For a home studio, we recommend the Akai Mpk Mini, which takes up the least possible space and is easily portable while packing a lot of features, the Alesis V25, the Arturia KeyStep Pro, or the Native Instruments Komplete Kontrol A25. There are several affordable and portable options available on the market for you to choose from. However, if you have the space and want even more features and capabilities, you can find solid options for a budget ranging from $150 to $300. Down the line, if you find that you rely heavily on your MIDI keyboard for recording and producing music, you can upgrade to a professional-level option, but these options we mentioned here will get you started and give you a lot of bang for your buck. 

Headphones and studio monitors 

Closed-back headphones should definitely be on your must-have list when setting up your home recording studio. If you have roommates, neighbors, or family members who enjoy their peace and quiet, and don’t have the budget or the possibility of soundproofing your studio, or if you’re recording in a space with bad acoustics, then you’ll want to invest in a good pair of headphones. 

Moreover, recording and producing on your headphones might actually help you fine-tune the details much more efficiently, as long as you have a solid pair, like studio headphones with a neutral-leaning frequency response. These types of headphones will reproduce the sound more accurately then regular closed-back headphones, but they might also cost more. We recommend the Sony MDR-7506 or the AKF K371, as well as the Sennheiser HD280 Pro.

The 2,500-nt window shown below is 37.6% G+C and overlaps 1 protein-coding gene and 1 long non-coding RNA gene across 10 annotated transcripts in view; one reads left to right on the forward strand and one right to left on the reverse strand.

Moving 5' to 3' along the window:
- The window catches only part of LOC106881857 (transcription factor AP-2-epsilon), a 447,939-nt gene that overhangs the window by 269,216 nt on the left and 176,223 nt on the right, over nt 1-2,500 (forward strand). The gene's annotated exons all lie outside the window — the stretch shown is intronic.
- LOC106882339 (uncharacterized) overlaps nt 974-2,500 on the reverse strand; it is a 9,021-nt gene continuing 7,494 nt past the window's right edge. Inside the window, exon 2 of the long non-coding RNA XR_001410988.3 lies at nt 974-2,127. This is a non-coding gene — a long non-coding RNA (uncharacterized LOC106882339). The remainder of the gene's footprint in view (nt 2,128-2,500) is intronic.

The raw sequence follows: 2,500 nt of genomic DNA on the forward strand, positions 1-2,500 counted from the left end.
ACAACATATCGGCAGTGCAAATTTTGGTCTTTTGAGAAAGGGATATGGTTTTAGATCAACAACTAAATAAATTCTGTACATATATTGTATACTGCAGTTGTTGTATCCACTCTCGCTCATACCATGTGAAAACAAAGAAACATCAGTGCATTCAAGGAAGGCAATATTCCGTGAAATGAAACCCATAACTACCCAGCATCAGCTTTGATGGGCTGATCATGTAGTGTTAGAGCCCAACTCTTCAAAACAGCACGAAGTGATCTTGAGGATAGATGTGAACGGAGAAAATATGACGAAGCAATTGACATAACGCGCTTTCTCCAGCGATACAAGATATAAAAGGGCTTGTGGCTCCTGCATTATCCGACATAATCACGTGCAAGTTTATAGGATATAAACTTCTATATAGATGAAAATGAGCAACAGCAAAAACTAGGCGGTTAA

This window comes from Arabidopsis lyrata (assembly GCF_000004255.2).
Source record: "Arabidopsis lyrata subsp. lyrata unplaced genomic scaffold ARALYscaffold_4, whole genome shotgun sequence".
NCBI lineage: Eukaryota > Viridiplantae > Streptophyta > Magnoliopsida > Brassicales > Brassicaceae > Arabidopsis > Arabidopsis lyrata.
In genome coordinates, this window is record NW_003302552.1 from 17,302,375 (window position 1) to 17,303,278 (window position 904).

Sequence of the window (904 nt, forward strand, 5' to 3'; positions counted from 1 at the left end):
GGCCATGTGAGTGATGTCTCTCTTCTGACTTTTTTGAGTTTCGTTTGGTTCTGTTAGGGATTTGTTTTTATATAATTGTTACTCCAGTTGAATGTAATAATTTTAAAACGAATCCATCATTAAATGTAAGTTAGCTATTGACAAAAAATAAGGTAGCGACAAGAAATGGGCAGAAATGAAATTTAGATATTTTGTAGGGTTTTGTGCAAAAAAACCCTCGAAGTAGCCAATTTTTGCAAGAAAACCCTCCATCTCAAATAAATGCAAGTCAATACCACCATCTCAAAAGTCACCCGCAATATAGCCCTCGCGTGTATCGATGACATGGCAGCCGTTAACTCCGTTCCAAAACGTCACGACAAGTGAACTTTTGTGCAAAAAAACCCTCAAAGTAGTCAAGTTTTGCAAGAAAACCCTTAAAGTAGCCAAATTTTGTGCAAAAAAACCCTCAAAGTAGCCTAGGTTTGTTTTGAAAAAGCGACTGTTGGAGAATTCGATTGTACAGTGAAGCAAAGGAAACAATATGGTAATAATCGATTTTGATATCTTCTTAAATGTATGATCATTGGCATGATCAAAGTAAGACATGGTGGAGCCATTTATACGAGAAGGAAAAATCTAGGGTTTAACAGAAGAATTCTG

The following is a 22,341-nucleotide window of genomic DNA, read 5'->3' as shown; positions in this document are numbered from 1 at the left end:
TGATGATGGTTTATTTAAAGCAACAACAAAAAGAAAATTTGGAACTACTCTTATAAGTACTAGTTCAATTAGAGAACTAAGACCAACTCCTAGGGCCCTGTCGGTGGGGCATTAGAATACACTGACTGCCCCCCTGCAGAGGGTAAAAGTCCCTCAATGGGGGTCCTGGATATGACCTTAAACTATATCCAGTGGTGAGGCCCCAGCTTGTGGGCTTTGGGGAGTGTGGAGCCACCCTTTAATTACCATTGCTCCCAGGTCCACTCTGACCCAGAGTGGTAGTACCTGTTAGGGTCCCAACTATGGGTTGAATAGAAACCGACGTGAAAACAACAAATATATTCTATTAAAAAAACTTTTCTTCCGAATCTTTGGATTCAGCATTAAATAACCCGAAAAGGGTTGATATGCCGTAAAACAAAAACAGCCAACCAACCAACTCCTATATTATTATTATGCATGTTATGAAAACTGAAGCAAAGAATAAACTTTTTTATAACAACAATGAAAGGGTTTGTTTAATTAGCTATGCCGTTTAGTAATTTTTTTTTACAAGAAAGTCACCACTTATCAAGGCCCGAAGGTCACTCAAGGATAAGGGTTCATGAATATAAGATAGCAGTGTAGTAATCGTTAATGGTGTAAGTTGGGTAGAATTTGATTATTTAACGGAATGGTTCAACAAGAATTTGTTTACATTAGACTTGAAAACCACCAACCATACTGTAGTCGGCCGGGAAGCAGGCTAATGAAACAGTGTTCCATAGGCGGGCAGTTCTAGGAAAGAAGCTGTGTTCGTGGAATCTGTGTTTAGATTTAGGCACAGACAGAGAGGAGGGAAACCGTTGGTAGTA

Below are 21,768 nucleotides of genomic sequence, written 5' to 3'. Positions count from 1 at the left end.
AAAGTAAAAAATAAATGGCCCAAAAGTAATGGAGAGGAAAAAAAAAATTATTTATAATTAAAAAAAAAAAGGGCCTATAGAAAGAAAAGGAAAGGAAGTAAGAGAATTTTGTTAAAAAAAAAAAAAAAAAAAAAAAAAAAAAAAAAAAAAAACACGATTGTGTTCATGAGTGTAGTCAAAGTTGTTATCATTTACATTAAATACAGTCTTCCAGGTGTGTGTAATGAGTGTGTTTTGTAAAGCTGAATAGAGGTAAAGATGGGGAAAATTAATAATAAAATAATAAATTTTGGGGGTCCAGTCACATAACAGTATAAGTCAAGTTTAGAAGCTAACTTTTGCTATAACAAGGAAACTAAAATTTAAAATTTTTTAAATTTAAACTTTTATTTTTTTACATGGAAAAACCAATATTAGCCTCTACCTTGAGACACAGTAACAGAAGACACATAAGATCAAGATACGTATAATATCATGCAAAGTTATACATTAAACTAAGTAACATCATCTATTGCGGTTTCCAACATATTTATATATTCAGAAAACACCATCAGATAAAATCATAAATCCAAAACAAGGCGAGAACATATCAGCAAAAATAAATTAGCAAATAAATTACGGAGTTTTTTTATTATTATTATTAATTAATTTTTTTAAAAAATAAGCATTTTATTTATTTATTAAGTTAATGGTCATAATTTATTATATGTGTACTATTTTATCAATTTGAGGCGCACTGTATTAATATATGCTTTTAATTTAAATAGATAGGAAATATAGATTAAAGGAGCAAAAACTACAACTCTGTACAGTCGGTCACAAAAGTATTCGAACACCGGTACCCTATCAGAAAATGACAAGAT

If you want to go to the next level with your music production, you might want to invest in studio monitors besides your closed-back headphones. Studio monitors produce a much more accurate representation of the stereo image of a mix, so they’re useful if you plan to self-produce your own music in the comfort of your home. For smaller spaces, you can go for studio monitors with 5- or 6-inch drivers, which cost around $300 a pair. If you have more space, you can go for monitors with bigger drivers of 6.5 to 8 inches.